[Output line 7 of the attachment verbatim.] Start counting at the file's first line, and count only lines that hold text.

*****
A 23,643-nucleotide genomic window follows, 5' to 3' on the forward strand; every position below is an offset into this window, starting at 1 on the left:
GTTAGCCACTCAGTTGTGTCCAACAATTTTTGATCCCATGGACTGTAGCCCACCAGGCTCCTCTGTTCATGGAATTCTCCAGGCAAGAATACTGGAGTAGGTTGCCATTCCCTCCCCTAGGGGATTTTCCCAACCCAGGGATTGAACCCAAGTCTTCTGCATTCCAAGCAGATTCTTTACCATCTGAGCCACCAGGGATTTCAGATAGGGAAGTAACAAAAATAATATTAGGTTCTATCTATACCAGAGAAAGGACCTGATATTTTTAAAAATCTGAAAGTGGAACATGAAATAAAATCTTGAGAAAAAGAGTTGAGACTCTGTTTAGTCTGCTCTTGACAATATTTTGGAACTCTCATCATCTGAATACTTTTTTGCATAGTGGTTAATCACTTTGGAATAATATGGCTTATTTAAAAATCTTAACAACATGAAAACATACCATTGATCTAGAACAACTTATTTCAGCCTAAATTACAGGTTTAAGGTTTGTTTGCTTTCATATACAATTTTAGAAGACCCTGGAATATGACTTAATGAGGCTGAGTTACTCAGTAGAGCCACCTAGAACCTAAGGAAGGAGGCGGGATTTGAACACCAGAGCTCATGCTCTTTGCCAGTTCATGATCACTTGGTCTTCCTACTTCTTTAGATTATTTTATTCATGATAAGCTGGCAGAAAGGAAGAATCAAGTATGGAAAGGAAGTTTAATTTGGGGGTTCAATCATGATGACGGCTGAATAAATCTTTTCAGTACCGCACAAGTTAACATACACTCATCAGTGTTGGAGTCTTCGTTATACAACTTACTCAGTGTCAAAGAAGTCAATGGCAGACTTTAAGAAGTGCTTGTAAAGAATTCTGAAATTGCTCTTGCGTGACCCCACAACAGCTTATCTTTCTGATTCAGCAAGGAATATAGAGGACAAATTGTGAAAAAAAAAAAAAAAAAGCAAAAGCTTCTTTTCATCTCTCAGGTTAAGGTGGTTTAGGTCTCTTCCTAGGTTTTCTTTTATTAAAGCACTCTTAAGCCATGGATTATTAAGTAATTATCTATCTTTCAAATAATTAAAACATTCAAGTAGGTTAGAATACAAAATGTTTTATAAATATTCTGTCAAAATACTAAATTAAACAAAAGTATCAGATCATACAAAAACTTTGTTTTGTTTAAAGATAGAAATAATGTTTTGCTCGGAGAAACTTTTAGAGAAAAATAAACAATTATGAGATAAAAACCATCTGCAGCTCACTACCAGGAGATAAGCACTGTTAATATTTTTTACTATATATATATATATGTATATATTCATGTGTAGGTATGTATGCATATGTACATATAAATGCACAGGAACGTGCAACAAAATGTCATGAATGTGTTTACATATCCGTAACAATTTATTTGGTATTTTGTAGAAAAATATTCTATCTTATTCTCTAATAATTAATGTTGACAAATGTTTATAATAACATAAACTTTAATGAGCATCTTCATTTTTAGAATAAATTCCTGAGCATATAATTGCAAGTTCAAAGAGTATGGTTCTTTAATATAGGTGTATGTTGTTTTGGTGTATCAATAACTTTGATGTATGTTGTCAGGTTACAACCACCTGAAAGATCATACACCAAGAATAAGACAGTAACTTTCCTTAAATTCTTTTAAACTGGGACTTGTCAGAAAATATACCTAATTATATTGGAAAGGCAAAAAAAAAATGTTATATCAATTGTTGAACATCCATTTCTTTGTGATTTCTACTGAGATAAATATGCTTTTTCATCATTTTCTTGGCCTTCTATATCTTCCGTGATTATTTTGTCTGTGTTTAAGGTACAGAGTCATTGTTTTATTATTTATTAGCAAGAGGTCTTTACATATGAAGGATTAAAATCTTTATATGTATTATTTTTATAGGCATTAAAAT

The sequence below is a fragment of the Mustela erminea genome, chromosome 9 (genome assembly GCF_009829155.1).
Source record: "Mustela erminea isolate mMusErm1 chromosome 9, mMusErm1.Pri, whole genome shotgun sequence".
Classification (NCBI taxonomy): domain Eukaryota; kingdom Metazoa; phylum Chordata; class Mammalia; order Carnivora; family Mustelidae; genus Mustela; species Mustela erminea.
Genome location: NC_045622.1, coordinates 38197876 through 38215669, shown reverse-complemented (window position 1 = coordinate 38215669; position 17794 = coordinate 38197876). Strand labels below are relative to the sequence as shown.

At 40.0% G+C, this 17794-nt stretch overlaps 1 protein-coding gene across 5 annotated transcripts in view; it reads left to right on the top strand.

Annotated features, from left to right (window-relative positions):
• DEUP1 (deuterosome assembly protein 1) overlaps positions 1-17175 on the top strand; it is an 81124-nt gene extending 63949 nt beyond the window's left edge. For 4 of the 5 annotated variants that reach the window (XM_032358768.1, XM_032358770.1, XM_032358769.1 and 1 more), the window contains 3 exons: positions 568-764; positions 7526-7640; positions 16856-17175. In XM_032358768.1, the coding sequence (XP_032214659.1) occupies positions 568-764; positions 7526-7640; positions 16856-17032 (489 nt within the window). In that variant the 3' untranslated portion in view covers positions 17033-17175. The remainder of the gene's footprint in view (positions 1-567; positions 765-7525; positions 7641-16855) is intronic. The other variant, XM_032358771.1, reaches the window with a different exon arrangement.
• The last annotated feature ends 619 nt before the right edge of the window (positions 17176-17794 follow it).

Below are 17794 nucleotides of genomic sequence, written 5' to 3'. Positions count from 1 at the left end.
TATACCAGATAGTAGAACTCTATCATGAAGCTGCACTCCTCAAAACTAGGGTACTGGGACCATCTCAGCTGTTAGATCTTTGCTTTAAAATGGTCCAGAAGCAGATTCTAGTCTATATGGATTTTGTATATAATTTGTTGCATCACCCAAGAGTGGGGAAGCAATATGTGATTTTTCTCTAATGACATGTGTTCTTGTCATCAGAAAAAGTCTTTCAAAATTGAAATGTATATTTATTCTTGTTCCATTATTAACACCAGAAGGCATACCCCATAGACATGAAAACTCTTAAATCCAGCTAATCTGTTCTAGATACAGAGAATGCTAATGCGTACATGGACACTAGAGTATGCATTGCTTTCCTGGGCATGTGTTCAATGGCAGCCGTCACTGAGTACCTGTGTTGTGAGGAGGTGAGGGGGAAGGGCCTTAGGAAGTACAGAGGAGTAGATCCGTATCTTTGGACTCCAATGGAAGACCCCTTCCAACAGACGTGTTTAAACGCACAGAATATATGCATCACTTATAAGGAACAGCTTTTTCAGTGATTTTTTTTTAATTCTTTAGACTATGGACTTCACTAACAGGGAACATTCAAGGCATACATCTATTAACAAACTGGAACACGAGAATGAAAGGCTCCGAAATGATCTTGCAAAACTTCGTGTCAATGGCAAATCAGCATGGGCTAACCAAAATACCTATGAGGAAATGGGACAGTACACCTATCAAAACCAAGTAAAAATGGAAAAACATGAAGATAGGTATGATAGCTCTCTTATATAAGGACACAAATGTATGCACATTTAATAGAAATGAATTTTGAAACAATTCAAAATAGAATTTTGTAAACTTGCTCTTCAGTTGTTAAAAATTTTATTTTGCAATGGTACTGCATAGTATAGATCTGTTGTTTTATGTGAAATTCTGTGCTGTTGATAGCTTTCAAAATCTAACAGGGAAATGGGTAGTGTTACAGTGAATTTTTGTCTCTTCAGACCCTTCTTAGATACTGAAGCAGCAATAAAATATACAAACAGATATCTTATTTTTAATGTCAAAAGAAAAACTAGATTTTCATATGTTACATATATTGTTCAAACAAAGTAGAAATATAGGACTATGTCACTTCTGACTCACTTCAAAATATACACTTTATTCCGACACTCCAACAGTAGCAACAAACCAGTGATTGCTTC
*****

At 40.0% G+C, this 17794-nt stretch overlaps 1 protein-coding gene across 5 annotated transcripts in view; it reads left to right on the top strand.